Identity group catholicism Essay

Published: 2020-02-15 01:31:32
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Category: Church

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Catholicism as a group can be defined as being a member of the Roman Catholic church. This implies being baptized into that church and in the case of older people of confirming that baptismal promise for themselves. This defines its boundaries both for those who are included and those who do not belong to the group i. e. they are Catholics and I am a Catholic. I t is generally understand what is meant by those statements and so we see that in this case the external and internal boundaries of the group are the same.

This could be considered as a formal; boundary in that it involves promises and rites. There may however be those who are more loosely attached to the group without being actual members . e. g. the spouses or friends of Catholics who occasionally join them in worship or other Catholic activities. There are many sub-categories within the group the clergy, the religious ie. those in holy orders and the layity. These groups too can be subdivide many times.

The first according to hierarchy seminary students and deacons might be said to be in a group of their own committed, but yet not finally committed to full time service. Then come curates, priests, bishops, cardinals and the pope. Among the religious there are also sub-groups, postulants or candidates, novices and those who have taken full vows. There are other sub-groupings according to the order they belong to Benedictines, Franciscans Cistercians and so on.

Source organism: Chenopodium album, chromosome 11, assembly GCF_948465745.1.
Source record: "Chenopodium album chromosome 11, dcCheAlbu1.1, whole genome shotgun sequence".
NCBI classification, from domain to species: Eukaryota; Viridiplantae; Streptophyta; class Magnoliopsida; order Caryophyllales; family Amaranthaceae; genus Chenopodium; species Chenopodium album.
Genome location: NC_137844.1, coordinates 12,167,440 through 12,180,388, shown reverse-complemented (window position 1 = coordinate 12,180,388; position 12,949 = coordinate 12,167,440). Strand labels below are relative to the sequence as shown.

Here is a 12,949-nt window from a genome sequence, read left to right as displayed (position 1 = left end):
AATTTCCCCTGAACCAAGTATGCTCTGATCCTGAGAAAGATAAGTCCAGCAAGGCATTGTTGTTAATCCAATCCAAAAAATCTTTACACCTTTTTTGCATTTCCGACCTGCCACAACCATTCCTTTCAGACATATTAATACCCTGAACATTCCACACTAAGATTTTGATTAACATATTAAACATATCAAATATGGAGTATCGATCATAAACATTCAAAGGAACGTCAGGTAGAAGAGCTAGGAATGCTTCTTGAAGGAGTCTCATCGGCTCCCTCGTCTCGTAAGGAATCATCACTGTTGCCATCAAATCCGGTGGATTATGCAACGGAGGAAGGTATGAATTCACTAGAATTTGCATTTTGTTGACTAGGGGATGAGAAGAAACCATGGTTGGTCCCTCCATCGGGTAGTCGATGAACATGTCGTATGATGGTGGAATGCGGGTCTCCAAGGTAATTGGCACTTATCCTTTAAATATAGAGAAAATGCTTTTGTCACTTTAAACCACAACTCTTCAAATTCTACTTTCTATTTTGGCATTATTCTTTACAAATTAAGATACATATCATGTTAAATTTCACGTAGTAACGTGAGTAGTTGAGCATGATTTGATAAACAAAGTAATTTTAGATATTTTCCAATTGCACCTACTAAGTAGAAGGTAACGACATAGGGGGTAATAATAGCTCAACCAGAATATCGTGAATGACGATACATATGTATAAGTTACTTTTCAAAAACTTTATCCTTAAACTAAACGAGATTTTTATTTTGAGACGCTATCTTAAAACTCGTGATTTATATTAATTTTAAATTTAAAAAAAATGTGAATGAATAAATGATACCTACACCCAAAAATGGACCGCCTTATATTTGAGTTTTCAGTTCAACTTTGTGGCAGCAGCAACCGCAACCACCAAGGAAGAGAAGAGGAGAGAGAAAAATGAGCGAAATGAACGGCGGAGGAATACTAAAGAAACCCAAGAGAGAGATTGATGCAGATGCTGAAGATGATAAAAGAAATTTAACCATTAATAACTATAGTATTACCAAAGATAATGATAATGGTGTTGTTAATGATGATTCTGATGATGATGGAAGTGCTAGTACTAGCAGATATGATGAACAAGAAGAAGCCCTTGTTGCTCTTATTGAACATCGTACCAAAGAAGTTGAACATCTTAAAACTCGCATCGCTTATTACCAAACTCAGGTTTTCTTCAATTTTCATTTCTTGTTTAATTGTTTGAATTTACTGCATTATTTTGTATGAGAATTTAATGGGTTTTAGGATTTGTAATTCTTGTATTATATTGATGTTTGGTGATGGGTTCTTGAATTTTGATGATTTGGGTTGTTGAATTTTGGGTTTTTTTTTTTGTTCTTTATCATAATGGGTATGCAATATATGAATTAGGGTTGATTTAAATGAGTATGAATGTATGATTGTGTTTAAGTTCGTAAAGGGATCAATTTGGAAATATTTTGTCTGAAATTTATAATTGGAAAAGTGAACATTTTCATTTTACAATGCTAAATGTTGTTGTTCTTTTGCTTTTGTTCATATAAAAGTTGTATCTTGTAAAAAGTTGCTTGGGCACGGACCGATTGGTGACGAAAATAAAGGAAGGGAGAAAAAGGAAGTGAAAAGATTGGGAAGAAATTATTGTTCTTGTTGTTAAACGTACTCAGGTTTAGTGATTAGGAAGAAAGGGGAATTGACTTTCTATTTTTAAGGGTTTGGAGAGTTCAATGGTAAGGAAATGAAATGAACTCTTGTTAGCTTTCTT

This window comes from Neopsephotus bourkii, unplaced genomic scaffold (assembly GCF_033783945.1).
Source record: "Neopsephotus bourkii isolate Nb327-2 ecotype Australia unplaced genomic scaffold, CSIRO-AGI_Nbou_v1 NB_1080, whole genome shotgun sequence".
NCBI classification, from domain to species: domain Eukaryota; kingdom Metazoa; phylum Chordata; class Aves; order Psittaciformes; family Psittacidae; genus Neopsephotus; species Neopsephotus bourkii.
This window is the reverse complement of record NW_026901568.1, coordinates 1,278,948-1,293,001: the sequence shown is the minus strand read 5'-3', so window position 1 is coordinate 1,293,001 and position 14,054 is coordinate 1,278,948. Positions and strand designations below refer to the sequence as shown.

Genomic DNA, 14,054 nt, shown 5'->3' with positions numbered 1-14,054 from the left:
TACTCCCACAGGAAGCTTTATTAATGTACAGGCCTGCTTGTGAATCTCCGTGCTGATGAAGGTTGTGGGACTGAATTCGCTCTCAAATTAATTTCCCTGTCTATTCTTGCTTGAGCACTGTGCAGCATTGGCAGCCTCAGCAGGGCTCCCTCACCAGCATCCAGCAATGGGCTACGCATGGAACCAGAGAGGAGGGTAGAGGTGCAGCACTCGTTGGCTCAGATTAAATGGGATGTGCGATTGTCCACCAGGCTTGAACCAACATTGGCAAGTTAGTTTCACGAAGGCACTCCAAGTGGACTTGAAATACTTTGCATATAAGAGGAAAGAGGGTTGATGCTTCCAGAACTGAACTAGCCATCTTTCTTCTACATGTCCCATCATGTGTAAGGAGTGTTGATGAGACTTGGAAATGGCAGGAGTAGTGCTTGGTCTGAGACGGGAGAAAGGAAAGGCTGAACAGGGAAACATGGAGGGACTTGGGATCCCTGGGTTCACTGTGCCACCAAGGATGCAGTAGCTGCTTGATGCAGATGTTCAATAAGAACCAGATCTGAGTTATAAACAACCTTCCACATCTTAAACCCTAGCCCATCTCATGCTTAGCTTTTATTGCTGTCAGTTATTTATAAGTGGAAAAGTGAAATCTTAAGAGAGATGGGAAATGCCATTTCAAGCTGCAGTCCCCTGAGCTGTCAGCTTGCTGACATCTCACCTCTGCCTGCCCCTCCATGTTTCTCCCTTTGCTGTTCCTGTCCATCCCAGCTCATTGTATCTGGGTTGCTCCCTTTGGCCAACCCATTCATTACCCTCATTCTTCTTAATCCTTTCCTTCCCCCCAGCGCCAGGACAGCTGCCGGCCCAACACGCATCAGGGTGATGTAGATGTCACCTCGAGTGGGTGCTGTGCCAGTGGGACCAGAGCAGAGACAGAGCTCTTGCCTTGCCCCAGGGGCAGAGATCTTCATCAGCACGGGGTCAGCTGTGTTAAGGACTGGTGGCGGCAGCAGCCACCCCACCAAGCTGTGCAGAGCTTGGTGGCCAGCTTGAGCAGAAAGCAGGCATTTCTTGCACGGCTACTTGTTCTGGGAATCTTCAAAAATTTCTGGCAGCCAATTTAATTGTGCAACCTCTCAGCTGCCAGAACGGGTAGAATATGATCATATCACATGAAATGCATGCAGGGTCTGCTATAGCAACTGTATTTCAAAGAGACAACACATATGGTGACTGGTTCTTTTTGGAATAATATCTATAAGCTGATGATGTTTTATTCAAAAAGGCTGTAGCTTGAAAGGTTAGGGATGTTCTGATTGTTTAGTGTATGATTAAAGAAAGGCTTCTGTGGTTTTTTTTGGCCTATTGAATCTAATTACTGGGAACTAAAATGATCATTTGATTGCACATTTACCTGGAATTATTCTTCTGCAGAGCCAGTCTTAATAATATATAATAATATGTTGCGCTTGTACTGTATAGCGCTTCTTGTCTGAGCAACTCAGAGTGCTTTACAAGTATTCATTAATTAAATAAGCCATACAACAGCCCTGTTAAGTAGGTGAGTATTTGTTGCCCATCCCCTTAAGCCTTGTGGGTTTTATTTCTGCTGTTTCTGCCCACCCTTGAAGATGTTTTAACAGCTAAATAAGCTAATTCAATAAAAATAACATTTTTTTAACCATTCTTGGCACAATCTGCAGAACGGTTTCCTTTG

Each of these orders have their hierarchy too, with priors, abbots, Mother Superiors etc. Catholicism can also be defined by country or race Some South American countries can be defined as Catholic for instance as it is the predominant religion of that place. Then there are situations where a country was once actively Catholic but has now largely rejected that , such as France, but where Catholicism still has a huge influence on thinking and family life. The layity includes a wide spectrum of both belief and practice.

There are those who attend mass several times in a week, always make confession and are also available for church cleaning rotas. Others attend less often , but their beliefs are orthodox. Some attend, but almost under sufferance as they arent sure that they agree with everything the church says. This can be a matter of theology such as belief in transubstantiation, or it could be a matter of practice as when the Pope condemned the use of condoms. Some hardly if ever attend, but would class themselves as Catholic because of that baptism or even communion as a young person.

They now lead very different life styles, but they and those who know them still class them as Catholics, even in the case of those who claim to no longer believe. Unfortunately for them such a situation is often accompanied by guilty feelings, especially if there is family pressure. Where I stand in all this is between me and my conscience. Just blindly accepting everything that is said and done unquestioningly would do away with any idea of real commitment to Christ and his church.

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